J. Policy on Sexual Misconduct

Approved February 2014

Georgetown University has adopted this Policy on Sexual Misconduct in recognition of our commitment to provide a safe and hospitable environment for all members of our community to work and study. Sexual misconduct subverts the University’s mission, diminishes the dignity of both victim and perpetrator, and threatens permanent damage to the careers, educational experience, and well-being of our students, faculty and staff.

This policy prohibits sexual misconduct that constitutes sexual harassment, sexual assault, relationship violence, stalking, and related claims of retaliation.

Sexual harassment is a form of sex discrimination and is prohibited by University policy, Title VII of the Civil Rights Act of 1964 (“Title VII”), Title IX of the Education Amendments of 1972 (“Title IX”), and the District of Columbia Human Rights Act. Sexual assault, relationship violence and stalking are also forms of sexual misconduct, and are prohibited by law and this policy.

Both women and men may be victims of sexual misconduct. Sexual misconduct may occur between persons of the same or opposite sex. In the case of sexual harassment, the injured party does not have to be the person harassed but could be anyone affected by the offensive conduct. This policy applies to any allegations of sexual misconduct against faculty and staff (an “employee”) or student of Georgetown University or a Georgetown University operated program, regardless of where the alleged conduct occurred.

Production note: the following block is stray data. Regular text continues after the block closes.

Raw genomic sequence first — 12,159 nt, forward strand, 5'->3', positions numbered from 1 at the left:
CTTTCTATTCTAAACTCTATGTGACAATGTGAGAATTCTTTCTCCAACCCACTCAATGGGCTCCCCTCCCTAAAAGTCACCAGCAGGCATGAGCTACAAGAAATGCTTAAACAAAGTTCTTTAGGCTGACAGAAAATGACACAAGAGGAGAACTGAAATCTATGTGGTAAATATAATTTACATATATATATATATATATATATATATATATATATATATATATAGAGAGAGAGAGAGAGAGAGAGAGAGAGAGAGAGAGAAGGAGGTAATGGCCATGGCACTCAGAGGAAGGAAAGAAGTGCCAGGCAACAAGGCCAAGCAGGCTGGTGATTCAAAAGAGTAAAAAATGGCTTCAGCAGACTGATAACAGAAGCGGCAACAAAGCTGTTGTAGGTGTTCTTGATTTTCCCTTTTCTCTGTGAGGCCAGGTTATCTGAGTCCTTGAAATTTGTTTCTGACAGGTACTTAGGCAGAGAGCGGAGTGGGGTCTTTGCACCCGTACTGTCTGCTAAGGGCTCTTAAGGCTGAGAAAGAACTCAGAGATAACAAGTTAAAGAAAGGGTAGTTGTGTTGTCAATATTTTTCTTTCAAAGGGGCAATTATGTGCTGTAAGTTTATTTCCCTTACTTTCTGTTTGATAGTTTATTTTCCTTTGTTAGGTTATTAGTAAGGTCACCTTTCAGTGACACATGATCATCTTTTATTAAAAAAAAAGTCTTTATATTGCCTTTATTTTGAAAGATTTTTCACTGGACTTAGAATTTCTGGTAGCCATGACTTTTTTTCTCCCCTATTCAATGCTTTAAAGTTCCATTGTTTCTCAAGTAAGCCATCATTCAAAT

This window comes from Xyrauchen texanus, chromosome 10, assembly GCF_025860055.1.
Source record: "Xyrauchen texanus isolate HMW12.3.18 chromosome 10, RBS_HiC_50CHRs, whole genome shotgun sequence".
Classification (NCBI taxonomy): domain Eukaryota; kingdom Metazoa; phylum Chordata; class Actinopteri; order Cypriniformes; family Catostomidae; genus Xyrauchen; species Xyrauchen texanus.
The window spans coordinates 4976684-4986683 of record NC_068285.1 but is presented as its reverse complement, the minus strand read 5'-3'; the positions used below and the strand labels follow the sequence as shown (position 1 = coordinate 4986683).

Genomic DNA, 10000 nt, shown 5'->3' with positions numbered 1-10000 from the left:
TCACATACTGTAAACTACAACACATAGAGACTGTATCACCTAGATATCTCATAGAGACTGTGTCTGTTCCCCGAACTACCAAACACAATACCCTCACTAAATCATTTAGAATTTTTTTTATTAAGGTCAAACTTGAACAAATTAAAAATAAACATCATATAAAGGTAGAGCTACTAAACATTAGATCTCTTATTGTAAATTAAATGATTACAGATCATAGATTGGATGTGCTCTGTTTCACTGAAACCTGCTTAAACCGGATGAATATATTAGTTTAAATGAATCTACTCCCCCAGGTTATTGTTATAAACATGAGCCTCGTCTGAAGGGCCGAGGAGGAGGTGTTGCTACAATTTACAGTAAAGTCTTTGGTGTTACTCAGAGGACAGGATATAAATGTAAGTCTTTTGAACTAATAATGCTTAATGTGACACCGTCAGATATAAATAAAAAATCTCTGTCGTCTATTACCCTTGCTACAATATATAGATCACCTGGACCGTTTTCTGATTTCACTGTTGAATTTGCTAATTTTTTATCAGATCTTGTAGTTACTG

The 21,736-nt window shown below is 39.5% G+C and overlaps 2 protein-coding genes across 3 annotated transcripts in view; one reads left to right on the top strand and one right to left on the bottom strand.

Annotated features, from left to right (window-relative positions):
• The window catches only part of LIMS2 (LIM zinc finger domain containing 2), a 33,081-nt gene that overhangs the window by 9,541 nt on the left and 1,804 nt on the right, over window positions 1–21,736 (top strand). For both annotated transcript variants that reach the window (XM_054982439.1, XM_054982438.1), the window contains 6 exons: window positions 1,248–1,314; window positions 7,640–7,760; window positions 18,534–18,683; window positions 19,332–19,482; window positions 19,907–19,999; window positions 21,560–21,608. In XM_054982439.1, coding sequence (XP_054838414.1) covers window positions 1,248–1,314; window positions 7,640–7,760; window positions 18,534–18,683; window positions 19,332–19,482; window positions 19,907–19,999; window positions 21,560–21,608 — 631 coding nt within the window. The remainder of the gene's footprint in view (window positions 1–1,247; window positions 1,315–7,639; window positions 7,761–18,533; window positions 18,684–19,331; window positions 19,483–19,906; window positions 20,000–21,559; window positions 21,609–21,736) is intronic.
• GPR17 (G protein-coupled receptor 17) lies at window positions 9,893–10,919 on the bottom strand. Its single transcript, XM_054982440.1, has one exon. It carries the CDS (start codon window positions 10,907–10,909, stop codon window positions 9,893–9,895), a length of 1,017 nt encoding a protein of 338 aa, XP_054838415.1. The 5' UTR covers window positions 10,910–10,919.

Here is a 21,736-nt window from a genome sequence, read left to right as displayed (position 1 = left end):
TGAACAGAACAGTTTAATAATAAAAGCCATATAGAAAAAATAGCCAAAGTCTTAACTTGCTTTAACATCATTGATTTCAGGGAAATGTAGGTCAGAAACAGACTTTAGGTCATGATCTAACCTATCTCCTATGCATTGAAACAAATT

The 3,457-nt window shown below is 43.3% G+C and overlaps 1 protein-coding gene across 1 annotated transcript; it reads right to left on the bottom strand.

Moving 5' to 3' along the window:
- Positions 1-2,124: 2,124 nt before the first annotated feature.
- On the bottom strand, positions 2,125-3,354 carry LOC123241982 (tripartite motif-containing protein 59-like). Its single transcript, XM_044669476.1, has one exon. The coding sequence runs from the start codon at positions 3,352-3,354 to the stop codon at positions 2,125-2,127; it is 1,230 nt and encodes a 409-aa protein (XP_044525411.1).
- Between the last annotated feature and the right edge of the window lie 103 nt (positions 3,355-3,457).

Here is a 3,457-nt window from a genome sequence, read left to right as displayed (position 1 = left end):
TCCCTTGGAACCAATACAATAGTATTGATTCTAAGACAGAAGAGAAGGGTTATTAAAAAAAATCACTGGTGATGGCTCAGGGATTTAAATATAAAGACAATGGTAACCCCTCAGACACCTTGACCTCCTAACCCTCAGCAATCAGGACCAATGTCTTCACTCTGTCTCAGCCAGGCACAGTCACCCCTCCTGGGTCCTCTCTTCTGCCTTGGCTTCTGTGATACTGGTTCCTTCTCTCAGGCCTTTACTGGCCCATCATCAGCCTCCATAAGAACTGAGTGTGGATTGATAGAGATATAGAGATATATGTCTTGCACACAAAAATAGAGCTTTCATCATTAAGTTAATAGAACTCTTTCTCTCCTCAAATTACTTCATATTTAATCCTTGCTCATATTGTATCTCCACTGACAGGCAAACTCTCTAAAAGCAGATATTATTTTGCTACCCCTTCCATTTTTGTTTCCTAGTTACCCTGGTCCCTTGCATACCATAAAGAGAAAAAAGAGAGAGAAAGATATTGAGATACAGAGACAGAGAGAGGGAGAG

The actions of third parties (e.g., contractors, vendors, recruiters) that impact students and/or employees may also be subject to review under this policy. If a third party is the accused, IDEAA will refer the grievance to an appropriate authority for resolution.

This Policy Statement on Sexual Misconduct will be widely disseminated to members of the University community, and will be consistently enforced. The policy will be reexamined and updated as appropriate. Training will be provided to employees and students on this policy for the purpose of preventing sexual misconduct and promoting a respectful community. All employees are responsible for completing training identified as mandatory. Investigations involving alleged violations of this policy shall be conducted by officials who receive training on issues related to sexual harassment, sexual assault, relationship violence, and stalking as well as on how to conduct a grievance process that protects the safety of survivors and promotes accountability.

1. Definitions of Sexual Misconduct and Related Terms [1]

  1. Sexual misconduct is unwanted conduct of a sexual nature that constitutes sexual harassment, sexual assault, relationship violence (including domestic violence and dating violence), or stalking, and includes related acts of retaliation.
  2. Sexual harassment is defined as any unwelcome conduct of a sexual nature, including sexual advances, request for sexual favors, or other verbal or physical conduct of a sexual or gender-based nature when:
    1. Submission to such conduct is made explicitly or implicitly a term or condition of an individual’s employment or academic relationship; or